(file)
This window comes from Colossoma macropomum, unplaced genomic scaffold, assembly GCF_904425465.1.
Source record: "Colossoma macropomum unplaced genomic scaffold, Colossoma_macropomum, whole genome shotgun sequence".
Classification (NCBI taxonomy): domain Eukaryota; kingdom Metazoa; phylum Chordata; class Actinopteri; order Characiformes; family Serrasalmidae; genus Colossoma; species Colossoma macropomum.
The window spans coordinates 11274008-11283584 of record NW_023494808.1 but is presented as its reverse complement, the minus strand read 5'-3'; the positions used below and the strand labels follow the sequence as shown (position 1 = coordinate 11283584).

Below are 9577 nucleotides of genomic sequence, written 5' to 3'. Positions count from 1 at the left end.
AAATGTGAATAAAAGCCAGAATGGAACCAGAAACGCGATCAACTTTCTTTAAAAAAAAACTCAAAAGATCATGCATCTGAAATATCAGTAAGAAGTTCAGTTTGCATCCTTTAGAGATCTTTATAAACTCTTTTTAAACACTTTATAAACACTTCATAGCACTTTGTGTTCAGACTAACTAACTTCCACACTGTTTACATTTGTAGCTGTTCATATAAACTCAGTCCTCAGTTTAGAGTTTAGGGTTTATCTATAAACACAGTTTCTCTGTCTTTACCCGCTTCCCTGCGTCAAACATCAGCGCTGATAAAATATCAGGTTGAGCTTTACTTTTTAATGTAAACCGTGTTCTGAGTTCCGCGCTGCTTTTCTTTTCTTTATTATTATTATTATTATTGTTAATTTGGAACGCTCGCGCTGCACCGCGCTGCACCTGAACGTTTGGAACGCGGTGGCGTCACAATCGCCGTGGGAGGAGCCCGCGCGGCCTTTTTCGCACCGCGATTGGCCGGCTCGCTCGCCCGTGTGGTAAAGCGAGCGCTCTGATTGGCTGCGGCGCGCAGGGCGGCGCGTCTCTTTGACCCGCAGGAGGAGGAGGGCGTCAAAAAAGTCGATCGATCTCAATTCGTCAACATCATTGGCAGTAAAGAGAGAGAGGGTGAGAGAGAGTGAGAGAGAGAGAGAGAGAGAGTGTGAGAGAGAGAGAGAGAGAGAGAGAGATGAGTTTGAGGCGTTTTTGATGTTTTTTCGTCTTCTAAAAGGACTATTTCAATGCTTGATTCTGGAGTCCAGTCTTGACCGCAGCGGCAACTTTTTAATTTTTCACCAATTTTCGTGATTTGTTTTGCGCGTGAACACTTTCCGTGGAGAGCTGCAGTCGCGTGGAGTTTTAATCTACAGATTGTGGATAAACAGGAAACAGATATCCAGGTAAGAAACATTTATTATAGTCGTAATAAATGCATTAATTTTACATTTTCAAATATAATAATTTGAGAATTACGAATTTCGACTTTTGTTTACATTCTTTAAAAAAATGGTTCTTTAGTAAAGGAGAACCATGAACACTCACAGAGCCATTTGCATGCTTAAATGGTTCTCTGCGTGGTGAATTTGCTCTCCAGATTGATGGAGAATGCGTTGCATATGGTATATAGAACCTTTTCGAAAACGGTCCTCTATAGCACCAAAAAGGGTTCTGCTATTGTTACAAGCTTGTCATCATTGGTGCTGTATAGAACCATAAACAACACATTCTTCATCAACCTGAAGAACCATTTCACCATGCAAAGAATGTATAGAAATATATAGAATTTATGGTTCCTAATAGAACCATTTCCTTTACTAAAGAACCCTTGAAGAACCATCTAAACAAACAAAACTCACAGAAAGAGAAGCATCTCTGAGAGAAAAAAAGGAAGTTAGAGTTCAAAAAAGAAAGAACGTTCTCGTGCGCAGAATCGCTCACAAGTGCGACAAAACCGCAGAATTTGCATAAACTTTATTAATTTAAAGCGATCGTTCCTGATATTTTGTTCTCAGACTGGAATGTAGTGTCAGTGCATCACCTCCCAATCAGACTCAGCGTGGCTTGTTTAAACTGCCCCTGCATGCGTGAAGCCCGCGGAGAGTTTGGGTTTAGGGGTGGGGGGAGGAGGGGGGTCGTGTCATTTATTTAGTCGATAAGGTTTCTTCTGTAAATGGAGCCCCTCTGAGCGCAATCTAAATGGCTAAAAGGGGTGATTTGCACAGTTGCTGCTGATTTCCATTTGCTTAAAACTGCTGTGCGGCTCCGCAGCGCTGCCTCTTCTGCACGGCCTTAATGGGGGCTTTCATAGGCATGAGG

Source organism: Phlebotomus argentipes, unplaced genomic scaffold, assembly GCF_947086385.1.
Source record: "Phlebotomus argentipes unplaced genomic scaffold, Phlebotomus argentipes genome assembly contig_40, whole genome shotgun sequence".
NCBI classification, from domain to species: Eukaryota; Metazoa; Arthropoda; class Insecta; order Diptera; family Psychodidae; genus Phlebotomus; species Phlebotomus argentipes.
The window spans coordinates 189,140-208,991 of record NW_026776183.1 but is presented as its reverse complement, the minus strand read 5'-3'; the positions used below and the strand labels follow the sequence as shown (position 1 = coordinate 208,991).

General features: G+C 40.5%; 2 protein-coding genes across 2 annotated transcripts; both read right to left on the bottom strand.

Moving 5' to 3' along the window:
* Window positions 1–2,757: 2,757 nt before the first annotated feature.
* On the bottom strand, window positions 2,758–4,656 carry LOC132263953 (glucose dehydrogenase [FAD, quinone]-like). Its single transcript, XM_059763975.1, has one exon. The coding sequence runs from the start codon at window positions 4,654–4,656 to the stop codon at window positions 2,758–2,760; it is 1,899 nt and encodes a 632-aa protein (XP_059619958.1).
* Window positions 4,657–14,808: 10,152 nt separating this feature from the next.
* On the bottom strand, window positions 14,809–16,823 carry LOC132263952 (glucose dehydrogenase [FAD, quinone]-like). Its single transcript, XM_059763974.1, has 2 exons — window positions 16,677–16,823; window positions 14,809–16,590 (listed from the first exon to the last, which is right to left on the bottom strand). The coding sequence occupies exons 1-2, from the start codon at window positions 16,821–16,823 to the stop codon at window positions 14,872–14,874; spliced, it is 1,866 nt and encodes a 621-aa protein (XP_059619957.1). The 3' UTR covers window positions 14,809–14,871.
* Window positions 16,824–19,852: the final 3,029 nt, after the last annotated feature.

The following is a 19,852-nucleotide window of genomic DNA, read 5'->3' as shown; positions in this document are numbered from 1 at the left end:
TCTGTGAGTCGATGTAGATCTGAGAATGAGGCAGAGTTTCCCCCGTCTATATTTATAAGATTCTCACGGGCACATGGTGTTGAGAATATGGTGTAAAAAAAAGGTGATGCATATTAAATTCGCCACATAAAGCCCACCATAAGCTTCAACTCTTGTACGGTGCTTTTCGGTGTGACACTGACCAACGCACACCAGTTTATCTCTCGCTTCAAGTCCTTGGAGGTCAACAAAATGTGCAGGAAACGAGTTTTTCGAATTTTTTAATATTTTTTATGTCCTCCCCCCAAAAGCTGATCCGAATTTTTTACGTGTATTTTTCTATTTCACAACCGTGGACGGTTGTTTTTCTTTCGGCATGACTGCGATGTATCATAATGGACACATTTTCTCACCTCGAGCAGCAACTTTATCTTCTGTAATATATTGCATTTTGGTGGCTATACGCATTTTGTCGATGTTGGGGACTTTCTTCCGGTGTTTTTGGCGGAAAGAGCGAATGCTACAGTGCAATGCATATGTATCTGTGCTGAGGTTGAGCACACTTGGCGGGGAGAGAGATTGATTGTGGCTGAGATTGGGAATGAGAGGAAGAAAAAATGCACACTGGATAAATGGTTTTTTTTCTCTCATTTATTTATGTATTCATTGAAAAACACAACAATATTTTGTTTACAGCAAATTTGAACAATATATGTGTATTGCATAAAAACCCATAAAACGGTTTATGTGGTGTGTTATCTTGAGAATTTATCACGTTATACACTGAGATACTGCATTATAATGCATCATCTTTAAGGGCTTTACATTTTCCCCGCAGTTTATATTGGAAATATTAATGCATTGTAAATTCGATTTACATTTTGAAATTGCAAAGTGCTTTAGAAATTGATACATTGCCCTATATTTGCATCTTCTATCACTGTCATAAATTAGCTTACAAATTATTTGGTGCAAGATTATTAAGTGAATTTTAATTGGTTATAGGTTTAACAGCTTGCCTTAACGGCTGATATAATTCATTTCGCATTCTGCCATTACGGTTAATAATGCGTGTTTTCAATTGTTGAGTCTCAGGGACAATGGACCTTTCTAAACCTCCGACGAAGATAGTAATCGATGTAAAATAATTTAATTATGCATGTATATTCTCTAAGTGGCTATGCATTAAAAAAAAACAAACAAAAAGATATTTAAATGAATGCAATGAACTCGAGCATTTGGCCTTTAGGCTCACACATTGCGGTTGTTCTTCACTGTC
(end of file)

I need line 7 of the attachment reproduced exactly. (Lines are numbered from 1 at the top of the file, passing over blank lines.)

Source organism: Phlebotomus argentipes, unplaced genomic scaffold, assembly GCF_947086385.1.